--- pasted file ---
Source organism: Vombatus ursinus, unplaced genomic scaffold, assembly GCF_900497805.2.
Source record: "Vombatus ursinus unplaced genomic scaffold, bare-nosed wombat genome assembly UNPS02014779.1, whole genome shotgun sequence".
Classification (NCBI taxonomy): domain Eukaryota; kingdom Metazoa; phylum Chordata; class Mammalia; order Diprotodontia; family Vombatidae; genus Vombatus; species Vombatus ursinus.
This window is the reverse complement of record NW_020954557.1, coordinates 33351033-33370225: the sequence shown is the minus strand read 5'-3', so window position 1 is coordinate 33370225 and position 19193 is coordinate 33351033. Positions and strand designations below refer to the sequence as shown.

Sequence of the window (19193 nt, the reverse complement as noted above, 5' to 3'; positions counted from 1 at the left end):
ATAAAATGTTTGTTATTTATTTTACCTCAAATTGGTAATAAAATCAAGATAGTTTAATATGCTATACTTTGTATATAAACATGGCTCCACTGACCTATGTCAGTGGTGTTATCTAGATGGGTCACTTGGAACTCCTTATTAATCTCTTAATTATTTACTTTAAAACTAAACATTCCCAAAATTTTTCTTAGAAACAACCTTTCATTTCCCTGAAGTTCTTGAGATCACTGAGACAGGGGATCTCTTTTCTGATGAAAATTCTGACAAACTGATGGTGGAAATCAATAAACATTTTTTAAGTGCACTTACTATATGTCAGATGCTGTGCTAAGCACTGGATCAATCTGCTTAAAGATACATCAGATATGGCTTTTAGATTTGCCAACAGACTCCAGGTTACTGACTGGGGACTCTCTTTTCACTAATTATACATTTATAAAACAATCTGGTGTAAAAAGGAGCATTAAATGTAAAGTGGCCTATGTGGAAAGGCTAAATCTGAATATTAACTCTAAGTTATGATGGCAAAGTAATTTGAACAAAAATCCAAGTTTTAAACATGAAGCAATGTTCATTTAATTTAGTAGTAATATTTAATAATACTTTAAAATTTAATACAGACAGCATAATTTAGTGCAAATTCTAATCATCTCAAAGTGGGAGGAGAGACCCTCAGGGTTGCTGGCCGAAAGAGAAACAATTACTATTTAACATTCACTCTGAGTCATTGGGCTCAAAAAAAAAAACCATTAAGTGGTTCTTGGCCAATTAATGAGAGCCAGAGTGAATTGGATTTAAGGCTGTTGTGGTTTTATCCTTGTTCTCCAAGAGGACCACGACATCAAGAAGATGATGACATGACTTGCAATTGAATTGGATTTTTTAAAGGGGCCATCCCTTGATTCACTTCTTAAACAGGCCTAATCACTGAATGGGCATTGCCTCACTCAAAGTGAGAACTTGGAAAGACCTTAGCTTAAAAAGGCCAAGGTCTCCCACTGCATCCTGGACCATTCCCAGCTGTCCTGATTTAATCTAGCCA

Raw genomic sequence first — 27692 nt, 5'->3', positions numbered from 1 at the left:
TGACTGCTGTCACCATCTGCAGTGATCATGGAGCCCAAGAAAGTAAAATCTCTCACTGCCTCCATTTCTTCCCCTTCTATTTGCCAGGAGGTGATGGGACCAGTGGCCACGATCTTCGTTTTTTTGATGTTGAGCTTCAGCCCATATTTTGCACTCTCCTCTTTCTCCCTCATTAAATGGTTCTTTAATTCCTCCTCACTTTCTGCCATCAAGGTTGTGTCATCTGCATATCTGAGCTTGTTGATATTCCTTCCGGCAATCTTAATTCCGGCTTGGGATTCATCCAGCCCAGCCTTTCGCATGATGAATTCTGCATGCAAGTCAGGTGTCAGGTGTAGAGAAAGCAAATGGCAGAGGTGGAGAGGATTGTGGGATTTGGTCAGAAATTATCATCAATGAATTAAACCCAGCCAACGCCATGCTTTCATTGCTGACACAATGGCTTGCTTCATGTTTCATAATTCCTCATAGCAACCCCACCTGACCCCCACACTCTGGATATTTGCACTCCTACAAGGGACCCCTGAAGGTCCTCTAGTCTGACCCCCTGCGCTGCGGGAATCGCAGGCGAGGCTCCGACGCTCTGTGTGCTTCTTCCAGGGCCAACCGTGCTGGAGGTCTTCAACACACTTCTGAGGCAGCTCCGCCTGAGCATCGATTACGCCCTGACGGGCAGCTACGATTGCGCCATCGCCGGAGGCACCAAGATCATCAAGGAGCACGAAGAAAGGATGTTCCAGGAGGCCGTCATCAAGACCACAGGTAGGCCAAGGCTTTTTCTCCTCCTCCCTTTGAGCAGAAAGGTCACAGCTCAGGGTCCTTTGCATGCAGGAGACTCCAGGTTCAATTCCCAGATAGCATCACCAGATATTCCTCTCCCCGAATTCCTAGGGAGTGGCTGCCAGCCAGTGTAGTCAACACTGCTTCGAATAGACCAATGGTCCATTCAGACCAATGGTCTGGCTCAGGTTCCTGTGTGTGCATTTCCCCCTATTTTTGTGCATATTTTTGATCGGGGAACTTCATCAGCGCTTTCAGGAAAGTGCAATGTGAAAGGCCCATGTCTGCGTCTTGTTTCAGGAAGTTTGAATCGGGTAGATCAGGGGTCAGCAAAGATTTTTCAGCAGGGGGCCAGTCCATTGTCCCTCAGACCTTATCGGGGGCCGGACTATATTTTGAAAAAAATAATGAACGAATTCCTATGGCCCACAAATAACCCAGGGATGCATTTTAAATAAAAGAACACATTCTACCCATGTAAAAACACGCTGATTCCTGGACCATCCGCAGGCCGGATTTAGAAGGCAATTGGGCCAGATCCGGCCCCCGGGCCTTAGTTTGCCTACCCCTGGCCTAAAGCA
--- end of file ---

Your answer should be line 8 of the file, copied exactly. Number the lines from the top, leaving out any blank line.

TGACTGCTGTCACCATCTGCAGTGATCATGGAGCCCAAGAAAGTAAAATCTCTCACTGCCTCCATTTCTTCCCCTTCTATTTGCCAGGAGGTGATGGGACCAGTGGCCACGATCTTCGTTTTTTTGATGTTGAGCTTCAGCCCATATTTTGCACTCTCCTCTTTCTCCCTCATTAAATGGTTCTTTAATTCCTCCTCACTTTCTGCCATCAAGGTTGTGTCATCTGCATATCTGAGCTTGTTGATATTCCTTCCGGCAATCTTAATTCCGGCTTGGGATTCATCCAGCCCAGCCTTTCGCATGATGAATTCTGCATGCAAGTCAGGTGTCAGGTGTAGAGAAAGCAAATGGCAGAGGTGGAGAGGATTGTGGGATTTGGTCAGAAATTATCATCAATGAATTAAACCCAGCCAACGCCATGCTTTCATTGCTGACACAATGGCTTGCTTCATGTTTCATAATTCCTCATAGCAACCCCACCTGACCCCCACACTCTGGATATTTGCACTCCTACAAGGGACCCCTGAAGGTCCTCTAGTCTGACCCCCTGCGCTGCGGGAATCGCAGGCGAGGCTCCGACGCTCTGTGTGCTTCTTCCAGGGCCAACCGTGCTGGAGGTCTTCAACACACTTCTGAGGCAGCTCCGCCTGAGCATCGATTACGCCCTGACGGGCAGCTACGATTGCGCCATCGCCGGAGGCACCAAGATCATCAAGGAGCACGAAGAAAGGATGTTCCAGGAGGCCGTCATCAAGACCACAGGTAGGCCAAGGCTTTTTCTCCTCCTCCCTTTGAGCAGAAAGGTCACAGCTCAGGGTCCTTTGCATGCAGGAGACTCCAGGTTCAATTCCCAGATAGCATCACCAGATATTCCTCTCCCCGAATTCCTAGGGAGTGGCTGCCAGCCAGTGTAGTCAACACTGCTTCGAATAGACCAATGGTCCATTCAGACCAATGGTCTGGCTCAGGTTCCTGTGTGTGCATTTCCCCCTATTTTTGTGCATATTTTTGATCGGGGAACTTCATCAGCGCTTTCAGGAAAGTGCAATGTGAAAGGCCCATGTCTGCGTCTTGTTTCAGGAAGTTTGAATCGGGTAGATCAGGGGTCAGCAAAGATTTTTCAGCAGGGGGCCAGTCCATTGTCCCTCAGACCTTATCGGGGGCCGGACTATATTTTGAAAAAAATAATGAACGAATTCCTATGGCCCACAAATAACCCAGGGATGCATTTTAAATAAAAGAACACATTCTACCCATGTAAAAACACGCTGATTCCTGGACCATCCGCAGGCCGGATTTAGAAGGCAATTGGGCCAGATCCGGCCCCCGGGCCTTAGTTTGCCTACCCCTGGCCTAAAGCA